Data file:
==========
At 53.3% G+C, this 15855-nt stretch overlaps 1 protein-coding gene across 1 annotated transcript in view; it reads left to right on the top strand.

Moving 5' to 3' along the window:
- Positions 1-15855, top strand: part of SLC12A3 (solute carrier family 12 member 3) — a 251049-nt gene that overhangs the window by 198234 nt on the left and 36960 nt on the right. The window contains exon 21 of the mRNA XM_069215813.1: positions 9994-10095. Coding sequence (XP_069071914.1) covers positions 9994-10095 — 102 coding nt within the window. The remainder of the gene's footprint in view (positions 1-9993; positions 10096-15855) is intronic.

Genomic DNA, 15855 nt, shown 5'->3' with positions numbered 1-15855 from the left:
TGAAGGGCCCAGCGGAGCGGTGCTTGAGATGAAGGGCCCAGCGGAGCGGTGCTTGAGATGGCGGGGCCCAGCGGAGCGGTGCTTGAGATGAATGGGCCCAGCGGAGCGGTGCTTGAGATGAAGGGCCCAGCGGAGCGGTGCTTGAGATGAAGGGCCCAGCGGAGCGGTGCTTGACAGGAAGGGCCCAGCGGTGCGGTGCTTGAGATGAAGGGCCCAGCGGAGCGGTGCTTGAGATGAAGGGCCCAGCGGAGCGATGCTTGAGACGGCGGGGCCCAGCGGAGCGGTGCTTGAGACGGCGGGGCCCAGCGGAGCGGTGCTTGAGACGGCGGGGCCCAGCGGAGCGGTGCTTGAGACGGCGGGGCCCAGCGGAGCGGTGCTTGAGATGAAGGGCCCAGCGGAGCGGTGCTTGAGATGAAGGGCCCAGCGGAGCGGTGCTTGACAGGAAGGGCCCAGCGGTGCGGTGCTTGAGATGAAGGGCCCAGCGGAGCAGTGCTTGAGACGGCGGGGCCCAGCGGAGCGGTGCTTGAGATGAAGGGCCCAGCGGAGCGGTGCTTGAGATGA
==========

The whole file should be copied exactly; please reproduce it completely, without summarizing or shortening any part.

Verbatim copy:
At 53.3% G+C, this 15855-nt stretch overlaps 1 protein-coding gene across 1 annotated transcript in view; it reads left to right on the top strand.

Moving 5' to 3' along the window:
- Positions 1-15855, top strand: part of SLC12A3 (solute carrier family 12 member 3) — a 251049-nt gene that overhangs the window by 198234 nt on the left and 36960 nt on the right. The window contains exon 21 of the mRNA XM_069215813.1: positions 9994-10095. Coding sequence (XP_069071914.1) covers positions 9994-10095 — 102 coding nt within the window. The remainder of the gene's footprint in view (positions 1-9993; positions 10096-15855) is intronic.

Genomic DNA, 15855 nt, shown 5'->3' with positions numbered 1-15855 from the left:
TGAAGGGCCCAGCGGAGCGGTGCTTGAGATGAAGGGCCCAGCGGAGCGGTGCTTGAGATGGCGGGGCCCAGCGGAGCGGTGCTTGAGATGAATGGGCCCAGCGGAGCGGTGCTTGAGATGAAGGGCCCAGCGGAGCGGTGCTTGAGATGAAGGGCCCAGCGGAGCGGTGCTTGACAGGAAGGGCCCAGCGGTGCGGTGCTTGAGATGAAGGGCCCAGCGGAGCGGTGCTTGAGATGAAGGGCCCAGCGGAGCGATGCTTGAGACGGCGGGGCCCAGCGGAGCGGTGCTTGAGACGGCGGGGCCCAGCGGAGCGGTGCTTGAGACGGCGGGGCCCAGCGGAGCGGTGCTTGAGACGGCGGGGCCCAGCGGAGCGGTGCTTGAGATGAAGGGCCCAGCGGAGCGGTGCTTGAGATGAAGGGCCCAGCGGAGCGGTGCTTGACAGGAAGGGCCCAGCGGTGCGGTGCTTGAGATGAAGGGCCCAGCGGAGCAGTGCTTGAGACGGCGGGGCCCAGCGGAGCGGTGCTTGAGATGAAGGGCCCAGCGGAGCGGTGCTTGAGATGA